Ok, let me start off by saying I’m a big fan of wildly speculative work that pushes the boundaries of thought and expands the thinking of our urban spaces and landscapes. That said, I’m started to chafe at the preponderance of overwrought schemes flown about under the guise of skyscraper or vertical farming (previously discussed here, here, and here). It seems as a fashion du jour, anything goes both stylistically and fantastically, and has recently spawned a new species – the Dragonfly – by Vincent Callebaut Architects which if you’ve been hibernating, or out working in the garden like myself, you’ve spotted on no fewer than a dozen blogs in the last couple of weeks. So here’s my half-hearted rant against the inevitable (given with a grain of salt, or maybe a sprinkle of slow-release organic fertilizer).
:: image via Inhabitat
Ok, maybe it’s not fair, but I despise this building… for starters, it’s ugly as hell (even for a future new york). Second, it’s derivative biomimicry hidden behind flashy graphics and some equally derivative text: Some of the derivation, via Arch Daily: “The metal and glass wings, directly inspired by the exoskeleton of a dragonfly, house the plant and animal farms. Due to the appropriate sun and wind conditions within these wings, proper soil nutrient levels can be achieved to maximize plant growth. Exterior vertical gardens filter rain water, and once that water is mixed with domestic liquid waste, both are treated organically in order to be reused for farming needs.”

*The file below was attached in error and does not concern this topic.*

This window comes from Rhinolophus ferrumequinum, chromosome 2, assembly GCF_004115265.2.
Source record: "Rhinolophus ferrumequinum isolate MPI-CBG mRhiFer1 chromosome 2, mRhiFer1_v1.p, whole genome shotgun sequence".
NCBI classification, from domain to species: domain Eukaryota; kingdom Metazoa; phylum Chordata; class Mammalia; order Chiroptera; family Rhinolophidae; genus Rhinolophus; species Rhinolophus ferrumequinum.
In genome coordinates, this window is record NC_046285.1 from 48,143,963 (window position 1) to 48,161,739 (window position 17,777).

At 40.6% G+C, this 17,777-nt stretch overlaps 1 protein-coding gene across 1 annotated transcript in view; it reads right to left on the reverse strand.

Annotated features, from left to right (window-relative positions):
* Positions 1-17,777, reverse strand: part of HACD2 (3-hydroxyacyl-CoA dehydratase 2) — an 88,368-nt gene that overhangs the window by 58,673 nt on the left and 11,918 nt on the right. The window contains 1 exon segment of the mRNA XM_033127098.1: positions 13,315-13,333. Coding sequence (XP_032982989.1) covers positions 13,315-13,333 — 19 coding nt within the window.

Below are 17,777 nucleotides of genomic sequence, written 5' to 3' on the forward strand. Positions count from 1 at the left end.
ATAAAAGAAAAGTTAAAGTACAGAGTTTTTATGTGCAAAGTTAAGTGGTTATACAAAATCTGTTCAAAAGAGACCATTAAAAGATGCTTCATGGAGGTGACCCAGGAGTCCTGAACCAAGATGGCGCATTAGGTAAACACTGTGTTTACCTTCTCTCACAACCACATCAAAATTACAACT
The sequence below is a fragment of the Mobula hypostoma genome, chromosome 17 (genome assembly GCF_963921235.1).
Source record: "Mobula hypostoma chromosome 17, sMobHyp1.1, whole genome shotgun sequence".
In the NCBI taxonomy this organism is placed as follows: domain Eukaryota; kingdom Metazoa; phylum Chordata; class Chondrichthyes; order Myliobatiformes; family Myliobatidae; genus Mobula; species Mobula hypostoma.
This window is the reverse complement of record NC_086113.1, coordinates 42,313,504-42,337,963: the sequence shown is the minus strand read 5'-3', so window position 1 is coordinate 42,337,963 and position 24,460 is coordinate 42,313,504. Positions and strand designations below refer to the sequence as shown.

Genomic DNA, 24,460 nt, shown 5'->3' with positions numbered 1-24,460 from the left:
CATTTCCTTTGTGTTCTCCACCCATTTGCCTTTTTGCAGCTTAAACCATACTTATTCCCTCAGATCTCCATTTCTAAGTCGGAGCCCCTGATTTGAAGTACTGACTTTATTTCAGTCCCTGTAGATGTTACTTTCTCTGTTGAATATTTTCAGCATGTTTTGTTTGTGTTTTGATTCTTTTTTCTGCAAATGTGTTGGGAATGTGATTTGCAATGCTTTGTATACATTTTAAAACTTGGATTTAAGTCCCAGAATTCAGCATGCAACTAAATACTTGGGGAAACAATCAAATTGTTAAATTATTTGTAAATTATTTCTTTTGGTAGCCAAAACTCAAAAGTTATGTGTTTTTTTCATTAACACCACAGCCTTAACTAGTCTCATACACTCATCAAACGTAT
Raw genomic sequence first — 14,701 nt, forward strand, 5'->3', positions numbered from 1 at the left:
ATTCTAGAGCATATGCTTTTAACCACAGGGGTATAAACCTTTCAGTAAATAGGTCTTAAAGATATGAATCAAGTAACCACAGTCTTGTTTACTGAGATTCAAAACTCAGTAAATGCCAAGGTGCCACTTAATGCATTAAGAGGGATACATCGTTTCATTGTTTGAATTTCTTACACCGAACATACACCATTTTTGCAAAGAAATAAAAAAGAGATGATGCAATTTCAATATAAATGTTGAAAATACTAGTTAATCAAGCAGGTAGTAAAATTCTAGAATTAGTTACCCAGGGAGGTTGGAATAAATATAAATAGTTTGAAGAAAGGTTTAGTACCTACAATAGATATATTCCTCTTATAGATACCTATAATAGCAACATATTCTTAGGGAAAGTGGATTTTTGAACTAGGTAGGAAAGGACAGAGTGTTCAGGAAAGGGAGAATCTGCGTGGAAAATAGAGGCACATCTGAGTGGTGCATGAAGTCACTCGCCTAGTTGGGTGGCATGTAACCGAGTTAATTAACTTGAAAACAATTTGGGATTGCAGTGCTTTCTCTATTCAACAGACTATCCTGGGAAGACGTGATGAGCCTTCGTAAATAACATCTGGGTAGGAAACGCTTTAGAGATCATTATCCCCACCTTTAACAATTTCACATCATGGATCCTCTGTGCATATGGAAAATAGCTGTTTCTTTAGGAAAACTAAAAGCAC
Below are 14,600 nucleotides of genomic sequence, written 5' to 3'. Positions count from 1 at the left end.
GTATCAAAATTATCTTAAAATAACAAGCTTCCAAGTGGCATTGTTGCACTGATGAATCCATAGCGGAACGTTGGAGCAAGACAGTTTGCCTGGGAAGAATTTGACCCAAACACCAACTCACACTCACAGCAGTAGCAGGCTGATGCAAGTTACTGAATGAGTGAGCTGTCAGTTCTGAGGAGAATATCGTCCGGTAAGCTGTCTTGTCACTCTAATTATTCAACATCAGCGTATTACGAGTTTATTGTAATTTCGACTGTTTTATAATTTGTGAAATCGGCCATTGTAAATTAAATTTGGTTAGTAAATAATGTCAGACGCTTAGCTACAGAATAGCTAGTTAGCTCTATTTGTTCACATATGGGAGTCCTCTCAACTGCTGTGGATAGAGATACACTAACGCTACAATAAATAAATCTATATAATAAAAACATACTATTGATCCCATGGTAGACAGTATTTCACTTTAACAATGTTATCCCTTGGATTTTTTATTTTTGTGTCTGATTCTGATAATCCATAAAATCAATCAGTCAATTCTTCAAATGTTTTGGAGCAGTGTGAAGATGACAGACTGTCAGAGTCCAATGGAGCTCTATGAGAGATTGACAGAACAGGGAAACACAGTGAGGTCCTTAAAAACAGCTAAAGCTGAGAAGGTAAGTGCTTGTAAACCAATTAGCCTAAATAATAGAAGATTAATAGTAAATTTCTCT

:: image via Inhabitat
The building is essentially sci-fi, so is specifically framed as a futuristic technology that I guess the world isn’t quite ready for. Materially, it’s got some cool imagery, specifically the derivatives from Dragonfly biology – although I’m not quite sure how this particular insect is the optimal housing for
:: image via Clean Air Through Green Roofs
:: images via Arch Daily
I think it’s best put on Inhabitat, as a utopian superstructure, which as I mentioned is fine fodder for the vision, but needs a bit of grounding in some form of reality. So there is some valid research that proves, in theory, that the foundations of vertical farming are solid. It seems, to pardon the puns, that we continue to look for a chicken prior to the egg, and firmly put the cart before the horse in the visualization of schemes with little reality to back them up. One good example of this technology in action, even a somewhat homely and utilitarian one, to prove the technology and cost-effectiveness is all I’m asking for.
In response to the Dragonfly and many of the other over-glamourized examples, I offer some reality (let’s call it literally grounded) from Vulgare, by artist Helmut Dick, for an installation entitled ‘Lettuce Field as Big as a Skyscraper Building’: “10,000 lettuces were grown right beside a sky scraper, on a 1200m² field which is as big as the façade of the building. After a growing period of 5 weeks the salad heads were ready for harvest. These were given to the local inhabitants during the one week harvest period.” Call it the anti-vertical farm…
:: images via Vulgare